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C A R E E R PAT H

The making of an entrepreneur In his work with the Dalton Foundation, Fahey, through an entity called Towards Employment, launched Bloom Bakery, which employed ex-offenders in Cleveland. When he wanted to scale the business, Towards Employments’ board disagreed with the move, even though Bloom’s board backed it. The conflict wasn’t resolved, and Fahey was fired. Looking for his next act, the then-23-yearold was advised to run for Cleveland’s City Council. Both he and his opponent were young, gay, White men; Fahey says he didn’t do a good enough job learning about all the issues that were critical to voters, and he lost by 70 percent. “Although it was a great experience long-term, it was the worst moment of my life,” Fahey says. “I was fired, then I lose miserably and publicly. And then I was like, ‘OK, what do I do?’” Tired of building businesses for others and listening to political kingmakers, he decided to pursue entrepreneurship and run his own company. And the rest, as they say, is history.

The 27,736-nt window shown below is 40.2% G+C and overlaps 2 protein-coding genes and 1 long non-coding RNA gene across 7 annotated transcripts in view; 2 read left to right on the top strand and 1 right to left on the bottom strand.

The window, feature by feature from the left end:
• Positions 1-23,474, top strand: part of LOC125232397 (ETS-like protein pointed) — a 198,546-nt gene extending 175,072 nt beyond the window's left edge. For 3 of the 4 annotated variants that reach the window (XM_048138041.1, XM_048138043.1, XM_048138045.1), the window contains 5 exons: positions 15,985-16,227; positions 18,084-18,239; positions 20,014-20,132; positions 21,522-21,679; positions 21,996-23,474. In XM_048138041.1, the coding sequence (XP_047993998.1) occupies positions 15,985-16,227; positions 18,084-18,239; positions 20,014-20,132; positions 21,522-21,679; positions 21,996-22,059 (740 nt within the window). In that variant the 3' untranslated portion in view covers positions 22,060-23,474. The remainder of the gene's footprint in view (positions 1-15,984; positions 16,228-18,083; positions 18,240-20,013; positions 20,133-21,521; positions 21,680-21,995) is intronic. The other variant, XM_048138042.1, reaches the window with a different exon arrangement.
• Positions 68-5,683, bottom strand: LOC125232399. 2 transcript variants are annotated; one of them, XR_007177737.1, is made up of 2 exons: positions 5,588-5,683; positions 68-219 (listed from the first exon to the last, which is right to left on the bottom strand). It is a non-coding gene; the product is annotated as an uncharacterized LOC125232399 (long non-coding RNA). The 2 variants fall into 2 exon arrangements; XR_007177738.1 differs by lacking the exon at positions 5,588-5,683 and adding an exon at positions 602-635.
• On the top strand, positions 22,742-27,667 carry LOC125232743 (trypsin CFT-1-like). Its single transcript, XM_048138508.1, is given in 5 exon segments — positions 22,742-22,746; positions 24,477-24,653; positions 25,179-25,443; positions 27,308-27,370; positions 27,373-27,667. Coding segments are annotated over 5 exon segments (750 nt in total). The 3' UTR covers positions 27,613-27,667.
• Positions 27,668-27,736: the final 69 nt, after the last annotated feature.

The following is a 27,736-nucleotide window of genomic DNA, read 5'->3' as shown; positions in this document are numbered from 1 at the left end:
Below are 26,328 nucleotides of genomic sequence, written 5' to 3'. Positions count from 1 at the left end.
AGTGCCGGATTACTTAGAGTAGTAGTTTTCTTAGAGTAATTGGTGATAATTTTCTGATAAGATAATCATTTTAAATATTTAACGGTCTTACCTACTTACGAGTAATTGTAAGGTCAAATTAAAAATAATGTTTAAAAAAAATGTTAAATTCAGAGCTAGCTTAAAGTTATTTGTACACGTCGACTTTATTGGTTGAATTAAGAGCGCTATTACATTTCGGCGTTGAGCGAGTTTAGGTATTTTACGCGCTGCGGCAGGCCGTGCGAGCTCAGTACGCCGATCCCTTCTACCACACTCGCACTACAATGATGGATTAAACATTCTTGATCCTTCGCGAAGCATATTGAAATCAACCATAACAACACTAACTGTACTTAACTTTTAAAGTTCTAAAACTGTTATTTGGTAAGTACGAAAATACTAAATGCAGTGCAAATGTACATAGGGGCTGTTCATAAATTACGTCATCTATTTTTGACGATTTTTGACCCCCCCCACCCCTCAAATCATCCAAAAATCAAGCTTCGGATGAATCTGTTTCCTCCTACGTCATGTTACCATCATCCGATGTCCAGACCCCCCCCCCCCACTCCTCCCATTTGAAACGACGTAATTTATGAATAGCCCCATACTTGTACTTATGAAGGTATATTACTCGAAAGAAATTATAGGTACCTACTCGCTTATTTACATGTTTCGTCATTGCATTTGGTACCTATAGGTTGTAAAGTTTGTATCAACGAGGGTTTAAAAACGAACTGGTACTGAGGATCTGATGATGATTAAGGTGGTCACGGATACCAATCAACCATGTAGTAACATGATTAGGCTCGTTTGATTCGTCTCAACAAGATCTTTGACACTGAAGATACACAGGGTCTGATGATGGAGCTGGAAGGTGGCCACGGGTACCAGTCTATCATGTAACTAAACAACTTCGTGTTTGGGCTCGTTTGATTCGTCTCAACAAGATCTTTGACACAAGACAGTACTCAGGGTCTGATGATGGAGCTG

P H OTO G R A P H Y C O U R T E S Y O F R O B I N A U T O P I L O T

What Roomba did for vacuums, McKinney-based Robin Autopilot USA is doing for lawn care.

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Honored to be a finalist for D CEO Organization of the Year. At Texas Health, we’re driven to be a great non-profit citizen for all North Texas. It’s our distinguished honor to be recognized as a finalist for the 2021 Organization of the Year award in health care. Thank you to D CEO, the Communities Foundation of Texas and Capital One for your efforts to improve the quality of life for all North Texans.

1-877-THR-WELL | TexasHealth.org

Doctors on the medical staffs practice independently and are not employees or agents of Texas Health hospitals or Texas Health Resources. © 2021

Congratulations to Girls Inc. CEO

Beth Myers

on her being chosen as a finalist in Nonprofit Leadership Excellence We are proud to support the Girls Inc. mission to inspire all girls to be strong, smart, and bold. Anna Sampang, Toyota Financial Services, Group Vice President Girls Inc. Metropolitan Dallas Board Member